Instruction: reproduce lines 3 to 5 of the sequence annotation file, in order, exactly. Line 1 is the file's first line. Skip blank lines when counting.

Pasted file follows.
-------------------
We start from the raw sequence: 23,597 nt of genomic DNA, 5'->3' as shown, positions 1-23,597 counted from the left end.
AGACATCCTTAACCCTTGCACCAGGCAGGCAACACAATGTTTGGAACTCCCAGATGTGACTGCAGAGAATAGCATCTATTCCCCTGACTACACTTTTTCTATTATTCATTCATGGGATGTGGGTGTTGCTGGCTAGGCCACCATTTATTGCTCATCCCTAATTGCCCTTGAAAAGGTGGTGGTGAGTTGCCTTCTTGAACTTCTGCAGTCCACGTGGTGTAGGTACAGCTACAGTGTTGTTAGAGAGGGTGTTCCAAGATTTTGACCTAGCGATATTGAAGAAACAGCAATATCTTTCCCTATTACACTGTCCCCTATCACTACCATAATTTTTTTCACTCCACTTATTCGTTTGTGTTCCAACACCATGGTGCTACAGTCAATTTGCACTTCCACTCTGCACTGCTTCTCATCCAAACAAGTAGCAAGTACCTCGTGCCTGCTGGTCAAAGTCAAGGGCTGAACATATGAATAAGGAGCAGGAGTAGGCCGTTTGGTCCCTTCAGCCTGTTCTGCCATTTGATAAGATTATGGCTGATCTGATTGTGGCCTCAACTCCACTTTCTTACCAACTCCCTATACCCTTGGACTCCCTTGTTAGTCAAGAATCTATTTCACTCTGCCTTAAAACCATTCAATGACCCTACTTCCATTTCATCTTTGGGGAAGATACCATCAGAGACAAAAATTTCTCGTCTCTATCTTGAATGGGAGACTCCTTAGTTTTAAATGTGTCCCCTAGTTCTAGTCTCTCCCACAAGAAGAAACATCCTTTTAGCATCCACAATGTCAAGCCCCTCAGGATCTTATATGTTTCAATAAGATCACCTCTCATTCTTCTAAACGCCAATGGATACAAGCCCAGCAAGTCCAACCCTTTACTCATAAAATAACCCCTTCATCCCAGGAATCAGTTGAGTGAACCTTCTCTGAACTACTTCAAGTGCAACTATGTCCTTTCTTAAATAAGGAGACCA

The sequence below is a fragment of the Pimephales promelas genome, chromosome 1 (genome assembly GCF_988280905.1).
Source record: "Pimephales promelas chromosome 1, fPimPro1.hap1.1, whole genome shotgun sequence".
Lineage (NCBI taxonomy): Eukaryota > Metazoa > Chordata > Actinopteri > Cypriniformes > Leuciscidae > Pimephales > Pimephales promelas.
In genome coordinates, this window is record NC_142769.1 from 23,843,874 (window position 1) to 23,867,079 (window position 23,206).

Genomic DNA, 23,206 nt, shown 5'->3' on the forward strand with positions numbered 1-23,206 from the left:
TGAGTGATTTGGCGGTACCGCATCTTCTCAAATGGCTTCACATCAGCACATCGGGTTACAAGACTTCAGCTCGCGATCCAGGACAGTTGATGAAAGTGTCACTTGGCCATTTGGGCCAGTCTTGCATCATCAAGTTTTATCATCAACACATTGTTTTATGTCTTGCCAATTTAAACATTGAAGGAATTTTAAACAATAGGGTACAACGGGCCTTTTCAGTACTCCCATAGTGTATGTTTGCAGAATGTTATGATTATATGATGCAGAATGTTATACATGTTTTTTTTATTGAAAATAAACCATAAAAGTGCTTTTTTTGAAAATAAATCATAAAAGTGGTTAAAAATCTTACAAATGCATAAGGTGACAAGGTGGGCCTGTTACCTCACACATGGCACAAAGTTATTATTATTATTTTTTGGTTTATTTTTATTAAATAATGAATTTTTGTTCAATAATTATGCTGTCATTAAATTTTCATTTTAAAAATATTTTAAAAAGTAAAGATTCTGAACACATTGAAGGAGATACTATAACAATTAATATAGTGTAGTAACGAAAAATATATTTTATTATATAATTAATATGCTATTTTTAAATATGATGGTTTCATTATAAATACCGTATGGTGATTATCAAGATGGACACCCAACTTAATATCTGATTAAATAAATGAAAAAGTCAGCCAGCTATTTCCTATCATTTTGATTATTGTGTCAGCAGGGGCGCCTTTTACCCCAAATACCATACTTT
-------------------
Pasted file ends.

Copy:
The sequence below is a fragment of the Pimephales promelas genome, chromosome 1 (genome assembly GCF_988280905.1).
Source record: "Pimephales promelas chromosome 1, fPimPro1.hap1.1, whole genome shotgun sequence".
Lineage (NCBI taxonomy): Eukaryota > Metazoa > Chordata > Actinopteri > Cypriniformes > Leuciscidae > Pimephales > Pimephales promelas.